Baths of Dioclesian (The Baths of Diocletian)

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Baths of Dioclesian (The Baths of Diocletian)
Baths of Dioclesian (The Baths of Diocletian)
Baths of Dioclesian (The Baths of Diocletian)
The Samuel Courtauld Trust, The Courtauld Gallery, London
title=Credit line
Richard Wilson (1713/14-1782)
Baths of Dioclesian (The Baths of Diocletian)
Dated 1754
Graphite, black and white chalk and stump on grey laid paper
Metric: 278 x 418 mm
Imperial: 11 15/16 x 16 7/16 in.
Accession Number
Wilson Online Reference
The ruins of the baths are on the right with the church of Santa Maria degli Angeli in the centre of the composition
Birmingham 1948-49 (76); London 1949 (75)
Commissioned 1754 by William, 2nd Earl of Dartmouth; by descent until sold Christie's, 29 January 1954 (9); with Agnews, London, 1957; Dorothy Scharf Bequest, March 2007
See 'Mount Inscriptions'
Verso inscriptions
[1] Original mount, upper right corner, black lead: 48
[2] Graphite upper left corner: 7343
Mount inscriptions
[1] Signed and dated in black chalk on coloured border of original mount, lower left: R. W. f. Romae. 1754.
[2] Pen and brown ink on cartellino superimposed on coloured border of original mount, lower centre: Baths | of | Dioclesian.
[3] Black chalk on coloured border of original mount, lower right: No. 7
The Baths of Diocletian were public baths in Rome, named after emperor Diocletian and built from 298 to 306 AD. They were the largest and most impressive of the imperial baths, originally commissioned by Maximian on his return to Rome in the autumn of 298. The Baths are located on high ground at the north-east summit of the Viminal, the smallest of the seven hills of Rome. They remained in use until the Ostrogothic siege of Rome in 537, when the water supply was destroyed. The basilica of Santa Maria degli Angeli e dei Martiri was later constructed in the ruins.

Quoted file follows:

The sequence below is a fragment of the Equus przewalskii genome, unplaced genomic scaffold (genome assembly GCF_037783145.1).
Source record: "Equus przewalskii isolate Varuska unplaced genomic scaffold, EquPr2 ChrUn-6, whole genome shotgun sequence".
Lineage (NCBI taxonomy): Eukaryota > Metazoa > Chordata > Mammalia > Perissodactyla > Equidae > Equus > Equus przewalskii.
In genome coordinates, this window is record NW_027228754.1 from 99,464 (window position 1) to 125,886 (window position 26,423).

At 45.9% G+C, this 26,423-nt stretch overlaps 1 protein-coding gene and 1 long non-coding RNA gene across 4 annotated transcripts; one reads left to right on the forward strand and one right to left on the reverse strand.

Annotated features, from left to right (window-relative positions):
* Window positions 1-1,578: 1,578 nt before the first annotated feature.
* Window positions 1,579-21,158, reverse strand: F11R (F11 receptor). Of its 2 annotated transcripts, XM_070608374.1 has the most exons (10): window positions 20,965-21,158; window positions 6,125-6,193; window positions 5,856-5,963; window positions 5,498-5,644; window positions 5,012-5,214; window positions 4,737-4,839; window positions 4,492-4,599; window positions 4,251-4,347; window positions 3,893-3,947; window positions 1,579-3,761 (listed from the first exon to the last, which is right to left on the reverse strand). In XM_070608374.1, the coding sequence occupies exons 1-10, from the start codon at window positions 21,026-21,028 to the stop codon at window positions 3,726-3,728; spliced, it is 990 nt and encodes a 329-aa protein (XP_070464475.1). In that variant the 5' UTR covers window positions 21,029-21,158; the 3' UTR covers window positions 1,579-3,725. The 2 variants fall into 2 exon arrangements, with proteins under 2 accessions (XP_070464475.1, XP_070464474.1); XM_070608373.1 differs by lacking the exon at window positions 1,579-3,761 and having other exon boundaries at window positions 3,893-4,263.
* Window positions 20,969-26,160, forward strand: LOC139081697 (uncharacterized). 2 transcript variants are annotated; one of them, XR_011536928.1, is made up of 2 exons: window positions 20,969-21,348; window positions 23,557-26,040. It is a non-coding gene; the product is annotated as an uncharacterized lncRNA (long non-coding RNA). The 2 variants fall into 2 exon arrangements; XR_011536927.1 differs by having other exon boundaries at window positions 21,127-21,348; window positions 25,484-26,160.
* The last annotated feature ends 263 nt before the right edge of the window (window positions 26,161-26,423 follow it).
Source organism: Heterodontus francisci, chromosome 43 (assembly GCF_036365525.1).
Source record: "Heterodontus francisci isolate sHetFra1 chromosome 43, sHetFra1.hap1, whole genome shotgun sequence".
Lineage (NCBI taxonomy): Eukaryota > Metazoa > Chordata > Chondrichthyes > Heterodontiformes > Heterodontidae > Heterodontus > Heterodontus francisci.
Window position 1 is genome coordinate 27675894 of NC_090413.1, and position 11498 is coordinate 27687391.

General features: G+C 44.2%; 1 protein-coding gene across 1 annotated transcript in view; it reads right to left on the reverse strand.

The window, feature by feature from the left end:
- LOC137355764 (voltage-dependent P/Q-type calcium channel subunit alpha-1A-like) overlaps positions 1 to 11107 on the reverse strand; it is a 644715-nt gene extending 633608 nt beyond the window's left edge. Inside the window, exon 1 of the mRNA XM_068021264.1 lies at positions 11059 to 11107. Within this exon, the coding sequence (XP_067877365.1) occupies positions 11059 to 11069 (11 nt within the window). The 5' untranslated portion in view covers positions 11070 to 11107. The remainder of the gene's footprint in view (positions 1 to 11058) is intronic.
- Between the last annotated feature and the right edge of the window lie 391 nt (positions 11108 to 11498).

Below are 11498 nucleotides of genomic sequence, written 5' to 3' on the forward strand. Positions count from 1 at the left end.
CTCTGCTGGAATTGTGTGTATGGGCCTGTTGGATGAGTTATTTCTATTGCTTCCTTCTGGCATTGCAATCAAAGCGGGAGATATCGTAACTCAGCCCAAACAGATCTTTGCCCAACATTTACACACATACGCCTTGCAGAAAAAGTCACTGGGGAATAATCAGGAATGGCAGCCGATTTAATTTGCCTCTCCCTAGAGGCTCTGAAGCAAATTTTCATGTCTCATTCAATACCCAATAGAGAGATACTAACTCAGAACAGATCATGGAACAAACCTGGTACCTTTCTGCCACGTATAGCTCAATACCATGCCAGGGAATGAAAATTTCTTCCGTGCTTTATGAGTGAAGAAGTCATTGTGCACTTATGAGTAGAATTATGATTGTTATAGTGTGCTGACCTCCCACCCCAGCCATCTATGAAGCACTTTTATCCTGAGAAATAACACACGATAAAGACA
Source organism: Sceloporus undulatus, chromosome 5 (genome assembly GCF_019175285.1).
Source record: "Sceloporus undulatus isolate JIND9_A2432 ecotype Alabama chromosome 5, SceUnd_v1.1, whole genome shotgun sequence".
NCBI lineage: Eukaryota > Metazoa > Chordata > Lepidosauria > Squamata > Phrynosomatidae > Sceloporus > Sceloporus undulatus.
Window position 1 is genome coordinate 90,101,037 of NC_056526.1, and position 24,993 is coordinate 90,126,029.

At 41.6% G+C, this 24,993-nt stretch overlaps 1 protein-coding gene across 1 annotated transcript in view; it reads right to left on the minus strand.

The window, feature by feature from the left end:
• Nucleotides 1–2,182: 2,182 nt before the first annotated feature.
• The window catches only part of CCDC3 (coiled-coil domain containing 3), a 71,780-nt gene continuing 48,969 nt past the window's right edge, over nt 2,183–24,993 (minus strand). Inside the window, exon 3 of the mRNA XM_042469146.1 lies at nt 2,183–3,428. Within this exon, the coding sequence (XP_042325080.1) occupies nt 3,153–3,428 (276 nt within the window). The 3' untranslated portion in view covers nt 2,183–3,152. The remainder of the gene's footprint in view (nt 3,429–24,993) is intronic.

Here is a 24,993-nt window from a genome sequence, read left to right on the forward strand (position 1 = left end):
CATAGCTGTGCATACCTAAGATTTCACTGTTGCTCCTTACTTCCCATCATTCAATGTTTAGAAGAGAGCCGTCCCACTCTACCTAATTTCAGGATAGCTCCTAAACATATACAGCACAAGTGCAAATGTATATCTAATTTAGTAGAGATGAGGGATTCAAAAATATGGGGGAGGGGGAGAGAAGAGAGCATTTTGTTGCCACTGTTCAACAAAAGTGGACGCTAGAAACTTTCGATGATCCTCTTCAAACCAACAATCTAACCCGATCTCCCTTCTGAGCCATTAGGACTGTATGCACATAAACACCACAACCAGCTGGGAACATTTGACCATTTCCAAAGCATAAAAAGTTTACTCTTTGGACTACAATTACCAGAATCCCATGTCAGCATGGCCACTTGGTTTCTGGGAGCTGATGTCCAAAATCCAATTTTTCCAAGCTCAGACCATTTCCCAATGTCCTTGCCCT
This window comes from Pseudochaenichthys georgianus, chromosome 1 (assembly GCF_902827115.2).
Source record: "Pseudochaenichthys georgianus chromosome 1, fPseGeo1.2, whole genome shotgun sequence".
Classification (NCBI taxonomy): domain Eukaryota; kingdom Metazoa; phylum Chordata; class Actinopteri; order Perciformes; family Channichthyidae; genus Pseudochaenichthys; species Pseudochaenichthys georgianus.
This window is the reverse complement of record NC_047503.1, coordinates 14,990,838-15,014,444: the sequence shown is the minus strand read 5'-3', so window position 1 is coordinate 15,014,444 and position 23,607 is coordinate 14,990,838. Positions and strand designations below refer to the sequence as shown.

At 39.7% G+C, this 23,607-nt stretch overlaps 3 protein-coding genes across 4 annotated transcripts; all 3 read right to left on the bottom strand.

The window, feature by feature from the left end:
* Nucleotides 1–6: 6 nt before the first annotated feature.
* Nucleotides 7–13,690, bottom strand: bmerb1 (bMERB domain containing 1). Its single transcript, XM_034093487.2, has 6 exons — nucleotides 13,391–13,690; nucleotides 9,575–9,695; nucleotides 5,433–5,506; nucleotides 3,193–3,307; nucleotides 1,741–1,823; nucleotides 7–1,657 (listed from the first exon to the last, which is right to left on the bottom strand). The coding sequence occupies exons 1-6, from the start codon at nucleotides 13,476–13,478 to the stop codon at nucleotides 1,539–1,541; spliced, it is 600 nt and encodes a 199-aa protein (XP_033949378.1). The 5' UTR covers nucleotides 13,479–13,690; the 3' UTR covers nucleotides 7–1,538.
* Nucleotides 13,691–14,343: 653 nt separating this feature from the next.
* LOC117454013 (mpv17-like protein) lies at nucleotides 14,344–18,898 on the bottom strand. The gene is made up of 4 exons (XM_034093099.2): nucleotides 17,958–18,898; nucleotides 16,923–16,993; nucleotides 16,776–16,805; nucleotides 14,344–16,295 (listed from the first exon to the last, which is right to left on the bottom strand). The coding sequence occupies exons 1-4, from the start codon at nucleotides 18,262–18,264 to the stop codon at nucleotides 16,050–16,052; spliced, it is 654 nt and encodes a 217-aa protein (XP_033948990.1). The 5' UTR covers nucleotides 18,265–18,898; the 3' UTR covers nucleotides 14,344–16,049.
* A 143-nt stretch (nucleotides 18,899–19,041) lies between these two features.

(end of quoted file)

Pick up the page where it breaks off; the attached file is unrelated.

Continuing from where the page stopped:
Related Drawings
D106 Baths of Diocletian, The British Museum
Critical commentary
One of a major series of drawings commissioned by William Legge, 2nd Earl of Dartmouth (1731-1801) iin 1754, of which 25 are known to survive. The Dartmouth set is the most important group of the artist's finished compositions on paper. Originally numbering 68, the drawings were highly prized by the earl and much admired by connoisseurs and artists of the day including William Lock of Norbury, and the artists John Hoppner and Joseph Farington. Hoppner said of them, 'they were such as the Greeks would have made & put all others at a distance' and Farington was almost certainly referring to them when he characterised Wilson's drawings as having 'all the qualities of his picures except the colour.' Drawings from the set are distinguished by a white mount with lilac wash border, on which the artist attached a small white label, bearing the title of the work. The present composition well demonstrates Wilson's guiding 'principles of light and shade' rather than any interest in colour for drawings. A drawing of the Baths from a different angle is in the British Museum (D106).
Farington Diary, vol. 7, p. 2775 (1 June 1806); Farington Biographical Note p. 12; Ford 1948, p. 345, no. 7; Ford 1951, p. 60, no. 58; Solkin 1978, p. 406, pl. 20; Clark & Bowron 1985, p. 267 under cat. 195
Stains verso upper left and elsewhere